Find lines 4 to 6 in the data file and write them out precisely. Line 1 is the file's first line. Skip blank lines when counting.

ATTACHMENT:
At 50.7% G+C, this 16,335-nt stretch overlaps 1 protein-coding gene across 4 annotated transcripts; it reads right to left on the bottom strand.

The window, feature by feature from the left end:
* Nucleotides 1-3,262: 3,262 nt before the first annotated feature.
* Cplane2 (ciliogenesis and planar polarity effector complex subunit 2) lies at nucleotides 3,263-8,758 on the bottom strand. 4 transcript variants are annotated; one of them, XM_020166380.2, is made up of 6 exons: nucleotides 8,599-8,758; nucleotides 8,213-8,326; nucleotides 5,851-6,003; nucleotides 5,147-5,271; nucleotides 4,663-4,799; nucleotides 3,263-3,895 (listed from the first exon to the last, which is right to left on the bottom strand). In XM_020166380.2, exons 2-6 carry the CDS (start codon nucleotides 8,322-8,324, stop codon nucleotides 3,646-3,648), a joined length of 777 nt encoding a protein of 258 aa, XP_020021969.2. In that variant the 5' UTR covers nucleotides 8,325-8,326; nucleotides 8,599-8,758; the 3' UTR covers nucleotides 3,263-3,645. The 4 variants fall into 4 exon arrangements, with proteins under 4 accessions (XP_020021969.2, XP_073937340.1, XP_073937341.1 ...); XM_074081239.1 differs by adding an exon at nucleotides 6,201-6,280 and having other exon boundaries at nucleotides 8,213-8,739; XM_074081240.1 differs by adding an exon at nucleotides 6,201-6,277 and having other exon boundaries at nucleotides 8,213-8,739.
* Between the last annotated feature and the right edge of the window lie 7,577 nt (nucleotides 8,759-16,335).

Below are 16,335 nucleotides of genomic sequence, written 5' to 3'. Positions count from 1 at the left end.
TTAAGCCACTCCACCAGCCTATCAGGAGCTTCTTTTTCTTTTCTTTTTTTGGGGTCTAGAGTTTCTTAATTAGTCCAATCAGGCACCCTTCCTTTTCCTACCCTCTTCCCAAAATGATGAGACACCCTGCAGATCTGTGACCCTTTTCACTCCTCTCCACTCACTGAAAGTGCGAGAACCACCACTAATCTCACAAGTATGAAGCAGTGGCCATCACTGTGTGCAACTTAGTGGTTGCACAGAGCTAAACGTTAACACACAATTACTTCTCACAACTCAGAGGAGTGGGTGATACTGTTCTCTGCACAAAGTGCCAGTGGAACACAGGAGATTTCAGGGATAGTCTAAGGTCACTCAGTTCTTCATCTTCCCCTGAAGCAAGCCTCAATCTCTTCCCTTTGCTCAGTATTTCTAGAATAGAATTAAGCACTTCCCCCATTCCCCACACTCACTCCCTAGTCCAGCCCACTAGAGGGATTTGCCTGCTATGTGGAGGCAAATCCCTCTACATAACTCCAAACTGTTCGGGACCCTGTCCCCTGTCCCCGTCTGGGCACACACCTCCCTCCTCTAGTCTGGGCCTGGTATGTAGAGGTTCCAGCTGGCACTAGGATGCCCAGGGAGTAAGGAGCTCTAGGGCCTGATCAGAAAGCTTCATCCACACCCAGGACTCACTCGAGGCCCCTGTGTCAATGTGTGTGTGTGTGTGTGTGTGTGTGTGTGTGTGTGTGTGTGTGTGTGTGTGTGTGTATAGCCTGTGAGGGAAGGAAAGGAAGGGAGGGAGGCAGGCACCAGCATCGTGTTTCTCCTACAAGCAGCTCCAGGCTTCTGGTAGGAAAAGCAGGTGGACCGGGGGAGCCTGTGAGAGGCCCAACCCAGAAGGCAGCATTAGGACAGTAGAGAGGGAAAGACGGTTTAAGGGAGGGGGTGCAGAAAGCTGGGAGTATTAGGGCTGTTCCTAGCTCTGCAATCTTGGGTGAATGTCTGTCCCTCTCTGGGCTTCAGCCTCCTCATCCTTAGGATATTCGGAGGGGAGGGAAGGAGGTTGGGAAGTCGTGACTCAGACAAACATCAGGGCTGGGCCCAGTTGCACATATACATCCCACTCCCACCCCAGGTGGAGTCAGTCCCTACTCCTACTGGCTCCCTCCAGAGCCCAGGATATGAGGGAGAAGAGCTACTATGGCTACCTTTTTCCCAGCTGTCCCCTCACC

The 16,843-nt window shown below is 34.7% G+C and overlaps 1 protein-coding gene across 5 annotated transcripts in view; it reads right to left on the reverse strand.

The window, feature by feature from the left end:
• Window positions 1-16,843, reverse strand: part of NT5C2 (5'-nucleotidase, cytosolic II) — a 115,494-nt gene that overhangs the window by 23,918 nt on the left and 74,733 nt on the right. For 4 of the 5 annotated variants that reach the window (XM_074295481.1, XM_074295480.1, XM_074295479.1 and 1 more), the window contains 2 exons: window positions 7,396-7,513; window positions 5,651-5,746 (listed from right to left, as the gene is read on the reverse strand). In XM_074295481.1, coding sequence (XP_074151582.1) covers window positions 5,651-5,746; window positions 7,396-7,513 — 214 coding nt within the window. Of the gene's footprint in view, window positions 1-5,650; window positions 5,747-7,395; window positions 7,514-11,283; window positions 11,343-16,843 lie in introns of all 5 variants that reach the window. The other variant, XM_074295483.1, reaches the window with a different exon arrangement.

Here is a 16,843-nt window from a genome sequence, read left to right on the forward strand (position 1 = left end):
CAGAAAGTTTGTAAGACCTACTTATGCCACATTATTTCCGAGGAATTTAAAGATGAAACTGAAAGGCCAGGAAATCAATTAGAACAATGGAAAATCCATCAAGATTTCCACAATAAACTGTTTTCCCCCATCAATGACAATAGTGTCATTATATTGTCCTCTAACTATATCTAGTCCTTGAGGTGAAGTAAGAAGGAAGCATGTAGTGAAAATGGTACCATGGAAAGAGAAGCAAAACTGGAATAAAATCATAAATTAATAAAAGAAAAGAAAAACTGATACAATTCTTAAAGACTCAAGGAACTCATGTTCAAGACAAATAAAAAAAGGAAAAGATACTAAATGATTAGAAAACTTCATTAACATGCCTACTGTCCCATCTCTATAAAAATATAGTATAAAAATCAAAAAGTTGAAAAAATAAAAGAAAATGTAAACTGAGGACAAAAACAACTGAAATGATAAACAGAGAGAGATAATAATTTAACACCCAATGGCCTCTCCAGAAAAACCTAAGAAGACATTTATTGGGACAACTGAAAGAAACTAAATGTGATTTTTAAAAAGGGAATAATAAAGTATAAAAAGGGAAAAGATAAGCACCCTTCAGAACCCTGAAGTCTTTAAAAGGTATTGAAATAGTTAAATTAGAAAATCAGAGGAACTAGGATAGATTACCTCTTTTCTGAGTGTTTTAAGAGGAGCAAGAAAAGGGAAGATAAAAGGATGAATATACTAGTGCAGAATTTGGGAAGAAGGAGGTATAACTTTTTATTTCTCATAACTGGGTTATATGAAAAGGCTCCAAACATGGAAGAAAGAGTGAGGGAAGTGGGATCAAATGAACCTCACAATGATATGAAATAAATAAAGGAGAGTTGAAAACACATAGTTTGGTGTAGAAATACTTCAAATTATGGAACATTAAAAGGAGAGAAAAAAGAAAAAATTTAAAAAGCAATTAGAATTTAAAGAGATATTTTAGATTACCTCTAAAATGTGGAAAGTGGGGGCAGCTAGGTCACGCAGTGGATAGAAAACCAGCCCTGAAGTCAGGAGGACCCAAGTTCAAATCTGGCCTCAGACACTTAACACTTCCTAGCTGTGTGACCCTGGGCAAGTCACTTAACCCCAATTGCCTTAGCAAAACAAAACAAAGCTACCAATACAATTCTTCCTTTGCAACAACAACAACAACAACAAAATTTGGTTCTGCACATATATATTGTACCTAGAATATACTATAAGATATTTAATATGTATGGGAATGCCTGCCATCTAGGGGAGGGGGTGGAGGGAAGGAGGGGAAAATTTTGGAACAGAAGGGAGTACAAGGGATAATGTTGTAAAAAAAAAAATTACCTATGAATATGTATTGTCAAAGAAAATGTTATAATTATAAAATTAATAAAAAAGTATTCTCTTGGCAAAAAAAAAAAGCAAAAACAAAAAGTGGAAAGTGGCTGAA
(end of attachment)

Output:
* Cplane2 (ciliogenesis and planar polarity effector complex subunit 2) lies at nucleotides 3,263-8,758 on the bottom strand. 4 transcript variants are annotated; one of them, XM_020166380.2, is made up of 6 exons: nucleotides 8,599-8,758; nucleotides 8,213-8,326; nucleotides 5,851-6,003; nucleotides 5,147-5,271; nucleotides 4,663-4,799; nucleotides 3,263-3,895 (listed from the first exon to the last, which is right to left on the bottom strand). In XM_020166380.2, exons 2-6 carry the CDS (start codon nucleotides 8,322-8,324, stop codon nucleotides 3,646-3,648), a joined length of 777 nt encoding a protein of 258 aa, XP_020021969.2. In that variant the 5' UTR covers nucleotides 8,325-8,326; nucleotides 8,599-8,758; the 3' UTR covers nucleotides 3,263-3,645. The 4 variants fall into 4 exon arrangements, with proteins under 4 accessions (XP_020021969.2, XP_073937340.1, XP_073937341.1 ...); XM_074081239.1 differs by adding an exon at nucleotides 6,201-6,280 and having other exon boundaries at nucleotides 8,213-8,739; XM_074081240.1 differs by adding an exon at nucleotides 6,201-6,277 and having other exon boundaries at nucleotides 8,213-8,739.
* Between the last annotated feature and the right edge of the window lie 7,577 nt (nucleotides 8,759-16,335).

Below are 16,335 nucleotides of genomic sequence, written 5' to 3'. Positions count from 1 at the left end.